EIA still watching the RSPO’s palm oil audit watchmen

Oil palm fruits

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On May 16, the Environmental Investigation Agency (EIA) filed the first-ever complaint against a licensed High Conservation Value (HCV) assessor.

The complaint, submitted to the HCV Resource Network (HCVRN), was produced in partnership with Greenpeace, Aidenvironment and Yayasan Inisiasi Alam Rehabilitasi Indonesia, and is an ongoing part of EIA’s work to eliminate the poor, fraudulent and deficient environmental and social assessments and audits which often undermine Roundtable on Sustainable Palm Oil (RSPO) palm oil certifications.

The complaint includes a review of the summaries of 34 HCV assessments led by Nyoto Santoso (those currently in the public domain) and references several detailed reviews carried out by reputable HCV assessors.

Santoso’s RSPO HCV assessments have covered more than 520,000 hectares of land across a range of Indonesian ecosystems. Methodologies evident in Santoso’s HCV assessments display fundamental deficiencies, sampling and factor-assessment bias, and contained untrue information. Combined, his assessments resulted in only 50,000 ha being recommended for protection from conversion to palm oil, while advising that the clearance of nearly 470,000 ha of habitat controlled by groups such as Bumitama Agri Ltd, First Resources Ltd, Noble and PT Austindo Nusantara Jaya Agri, as well as Goodhope Asia Holdings, was “sustainable”.

The HCV approach, developed to provide additional safeguards to protect critical environmental and social values in commodity production landscapes such as palm oil plantations, is an integral part of the RSPO standard and the RSPO New Planting Procedure (NPP), introduced on January 1, 2010. While the HCVRN Assessor Licensing Scheme introduced in January 2015 provides quality control on HCV assessments submitted as part of the NPP since July 2016, many HCV assessments have been the basis for land developments since 2010 – land developments which consequently go on to being labelled as “sustainable” under the RSPO.

EIA’s complaint against Nyoto Santoso follows the issuance earlier this month of a “stop work order” from the RSPO covering seven oil palm concessions of Goodhope Asia Holdings – the sustainability director of which is a vice president of the RSPO.

The RSPO order against Goodhope was imposed following interventions (here and here) submitted in early May by EIA and the NGOs Forest Peoples Programme, Greenpeace and Pusaka regarding the poor and deficient NPP submissions for the company PT Nabire Baru, in Papua, Indonesia. The NPP included an HCV assessment by Nyoto Santoso that ignored the existence of primary forest, included no information on land ownership, and glossed over a period in which PT Nabire Baru operated illegally without the required permits.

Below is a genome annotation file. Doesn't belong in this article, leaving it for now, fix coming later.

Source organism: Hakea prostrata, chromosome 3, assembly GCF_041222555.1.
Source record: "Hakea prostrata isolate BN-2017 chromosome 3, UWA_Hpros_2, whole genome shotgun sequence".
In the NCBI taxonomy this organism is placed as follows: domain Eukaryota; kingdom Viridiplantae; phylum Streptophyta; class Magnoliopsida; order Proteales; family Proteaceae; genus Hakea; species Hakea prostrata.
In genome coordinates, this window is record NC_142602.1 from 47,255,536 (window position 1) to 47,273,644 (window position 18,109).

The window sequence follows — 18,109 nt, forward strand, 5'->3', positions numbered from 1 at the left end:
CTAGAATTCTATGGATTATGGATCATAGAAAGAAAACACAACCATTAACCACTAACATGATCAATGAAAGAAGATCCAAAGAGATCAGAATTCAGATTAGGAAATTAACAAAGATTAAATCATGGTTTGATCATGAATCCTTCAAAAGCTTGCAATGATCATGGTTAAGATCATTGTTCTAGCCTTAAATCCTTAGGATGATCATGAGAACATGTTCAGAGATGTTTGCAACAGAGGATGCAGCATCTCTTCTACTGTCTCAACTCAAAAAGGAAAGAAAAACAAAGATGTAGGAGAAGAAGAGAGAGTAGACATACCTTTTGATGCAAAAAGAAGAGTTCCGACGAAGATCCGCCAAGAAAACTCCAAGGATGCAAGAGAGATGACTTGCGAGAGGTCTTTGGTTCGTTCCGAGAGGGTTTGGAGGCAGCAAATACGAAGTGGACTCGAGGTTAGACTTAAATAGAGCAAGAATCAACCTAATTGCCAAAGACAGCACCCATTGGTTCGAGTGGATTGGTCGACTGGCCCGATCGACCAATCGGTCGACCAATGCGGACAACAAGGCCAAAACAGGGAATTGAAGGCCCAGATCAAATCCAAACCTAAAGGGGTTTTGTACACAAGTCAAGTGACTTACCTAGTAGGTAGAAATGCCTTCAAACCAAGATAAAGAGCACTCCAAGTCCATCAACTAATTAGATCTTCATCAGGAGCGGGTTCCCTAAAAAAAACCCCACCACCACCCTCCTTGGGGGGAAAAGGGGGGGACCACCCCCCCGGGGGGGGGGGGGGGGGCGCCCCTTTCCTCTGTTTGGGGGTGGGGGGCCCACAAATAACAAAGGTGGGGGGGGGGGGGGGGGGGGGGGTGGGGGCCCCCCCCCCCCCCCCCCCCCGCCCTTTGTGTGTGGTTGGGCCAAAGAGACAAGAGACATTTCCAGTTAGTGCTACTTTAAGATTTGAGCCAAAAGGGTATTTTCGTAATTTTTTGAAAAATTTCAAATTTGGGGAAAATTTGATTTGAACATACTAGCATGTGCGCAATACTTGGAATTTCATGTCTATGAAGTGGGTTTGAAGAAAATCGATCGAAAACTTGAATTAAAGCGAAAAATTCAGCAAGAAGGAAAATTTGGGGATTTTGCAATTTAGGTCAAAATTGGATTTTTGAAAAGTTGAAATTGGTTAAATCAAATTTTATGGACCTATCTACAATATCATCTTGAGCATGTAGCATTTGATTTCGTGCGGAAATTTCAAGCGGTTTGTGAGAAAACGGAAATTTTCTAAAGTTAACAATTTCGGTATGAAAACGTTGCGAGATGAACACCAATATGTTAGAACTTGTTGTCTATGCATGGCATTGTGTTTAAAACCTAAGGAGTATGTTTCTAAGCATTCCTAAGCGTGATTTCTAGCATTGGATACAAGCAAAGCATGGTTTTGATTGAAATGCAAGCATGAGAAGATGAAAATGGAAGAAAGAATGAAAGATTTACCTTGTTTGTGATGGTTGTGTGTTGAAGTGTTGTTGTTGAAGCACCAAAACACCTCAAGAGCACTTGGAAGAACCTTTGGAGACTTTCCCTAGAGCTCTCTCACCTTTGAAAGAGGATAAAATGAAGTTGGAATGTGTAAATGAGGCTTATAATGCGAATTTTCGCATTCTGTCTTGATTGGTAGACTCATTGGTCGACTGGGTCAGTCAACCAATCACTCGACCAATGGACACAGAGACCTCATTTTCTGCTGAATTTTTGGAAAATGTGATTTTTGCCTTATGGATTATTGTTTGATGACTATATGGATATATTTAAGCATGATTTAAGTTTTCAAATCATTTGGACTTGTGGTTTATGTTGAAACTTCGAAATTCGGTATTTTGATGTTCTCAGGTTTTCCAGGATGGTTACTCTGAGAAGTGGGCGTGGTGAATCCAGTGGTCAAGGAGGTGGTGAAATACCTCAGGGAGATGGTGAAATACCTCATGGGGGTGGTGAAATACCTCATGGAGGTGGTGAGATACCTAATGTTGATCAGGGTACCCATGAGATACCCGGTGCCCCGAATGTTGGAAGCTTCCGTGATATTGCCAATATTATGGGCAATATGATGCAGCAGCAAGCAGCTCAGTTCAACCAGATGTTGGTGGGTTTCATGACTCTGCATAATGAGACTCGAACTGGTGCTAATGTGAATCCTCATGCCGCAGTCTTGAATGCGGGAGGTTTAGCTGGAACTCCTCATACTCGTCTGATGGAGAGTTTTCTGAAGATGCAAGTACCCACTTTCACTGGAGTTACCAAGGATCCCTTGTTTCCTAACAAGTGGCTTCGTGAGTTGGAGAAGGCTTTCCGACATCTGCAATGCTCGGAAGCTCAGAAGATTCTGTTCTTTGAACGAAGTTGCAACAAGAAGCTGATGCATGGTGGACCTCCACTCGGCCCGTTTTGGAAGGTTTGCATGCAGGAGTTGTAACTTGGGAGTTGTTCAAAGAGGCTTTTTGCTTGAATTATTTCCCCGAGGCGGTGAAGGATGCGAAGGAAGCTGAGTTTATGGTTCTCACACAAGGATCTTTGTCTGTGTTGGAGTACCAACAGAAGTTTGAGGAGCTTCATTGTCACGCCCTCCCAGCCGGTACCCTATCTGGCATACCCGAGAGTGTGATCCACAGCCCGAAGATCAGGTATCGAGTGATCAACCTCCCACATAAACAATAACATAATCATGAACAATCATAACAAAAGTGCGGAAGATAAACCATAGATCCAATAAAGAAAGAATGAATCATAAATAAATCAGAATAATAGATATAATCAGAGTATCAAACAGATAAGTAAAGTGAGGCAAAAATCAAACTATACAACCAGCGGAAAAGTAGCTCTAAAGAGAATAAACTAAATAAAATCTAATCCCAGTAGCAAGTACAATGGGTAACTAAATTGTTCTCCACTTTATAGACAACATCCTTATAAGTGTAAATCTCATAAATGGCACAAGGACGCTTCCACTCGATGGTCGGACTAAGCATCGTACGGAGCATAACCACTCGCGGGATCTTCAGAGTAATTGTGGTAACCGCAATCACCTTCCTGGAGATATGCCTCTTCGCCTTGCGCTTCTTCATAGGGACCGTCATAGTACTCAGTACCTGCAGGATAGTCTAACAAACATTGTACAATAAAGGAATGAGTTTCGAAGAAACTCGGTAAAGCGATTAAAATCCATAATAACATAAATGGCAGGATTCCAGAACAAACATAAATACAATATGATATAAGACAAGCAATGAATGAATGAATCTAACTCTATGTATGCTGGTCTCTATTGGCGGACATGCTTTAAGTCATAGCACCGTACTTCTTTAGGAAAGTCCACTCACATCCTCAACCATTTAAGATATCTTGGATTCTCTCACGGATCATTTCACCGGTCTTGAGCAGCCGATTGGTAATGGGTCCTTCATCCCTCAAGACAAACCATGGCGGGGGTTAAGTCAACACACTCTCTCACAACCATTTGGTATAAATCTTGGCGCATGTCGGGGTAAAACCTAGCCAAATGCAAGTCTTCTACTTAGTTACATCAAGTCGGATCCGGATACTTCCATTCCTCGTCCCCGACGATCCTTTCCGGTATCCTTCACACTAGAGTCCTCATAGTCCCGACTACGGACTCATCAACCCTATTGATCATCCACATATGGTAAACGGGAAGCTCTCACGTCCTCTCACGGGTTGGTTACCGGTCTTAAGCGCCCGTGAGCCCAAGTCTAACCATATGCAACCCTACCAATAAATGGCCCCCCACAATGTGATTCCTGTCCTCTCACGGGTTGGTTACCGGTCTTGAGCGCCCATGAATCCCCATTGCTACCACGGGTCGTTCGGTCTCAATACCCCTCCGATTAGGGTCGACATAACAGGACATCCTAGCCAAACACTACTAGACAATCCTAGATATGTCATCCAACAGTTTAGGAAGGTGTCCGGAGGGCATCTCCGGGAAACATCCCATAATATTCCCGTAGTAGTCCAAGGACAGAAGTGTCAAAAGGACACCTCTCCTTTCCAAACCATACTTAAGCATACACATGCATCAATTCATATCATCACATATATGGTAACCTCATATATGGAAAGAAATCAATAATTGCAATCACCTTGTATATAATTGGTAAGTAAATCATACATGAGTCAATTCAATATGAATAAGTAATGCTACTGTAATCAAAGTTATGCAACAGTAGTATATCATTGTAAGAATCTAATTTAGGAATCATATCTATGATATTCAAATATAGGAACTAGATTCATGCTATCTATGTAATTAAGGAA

The scale of deficiencies in the Nabire Baru HCV assessment, and the RPSO’s demand that other Nyoto Santoso HCVs be repeated by GAH, combined with evidence of similar failings across many concession assessed by Santoso, promoted the submission of a complaint to the HCVRN.

The case of Nyoto Santoso reaffirms the fact that schemes such as the RSPO are only as strong as the auditors and assessors ultimately responsible for their implementation on the ground. As evidenced by EIA’s 2015 Who Watches the Watchmen report, the capacity and performance of RSPO auditors and assessors, such as Nyoto Santoso, have been partly to blame for the most high-profile complaints against RSPO members’ practices.

By voting in Resolution 6h/2015 at the organisation’s 12th General Assembly, the RSPO membership agreed that RSPO systems needed serious reforms to ensure the credibility of the entire scheme. The RSPO Secretariat is unfortunately still displaying reticence to act on the mandate it was given through Resolution 6h to develop and enact such reforms.

At a time when major markets such as the European Union are increasingly looking to address their deforestation impacts, and sustainability standards such as the RSPO are presenting themselves as the solution markets and regulators desire, it is imperative RSPO assessments and audits can be trusted.

The fact is that they often cannot – and the clean-up of the RSPO is only just beginning.

EIA will keep watching.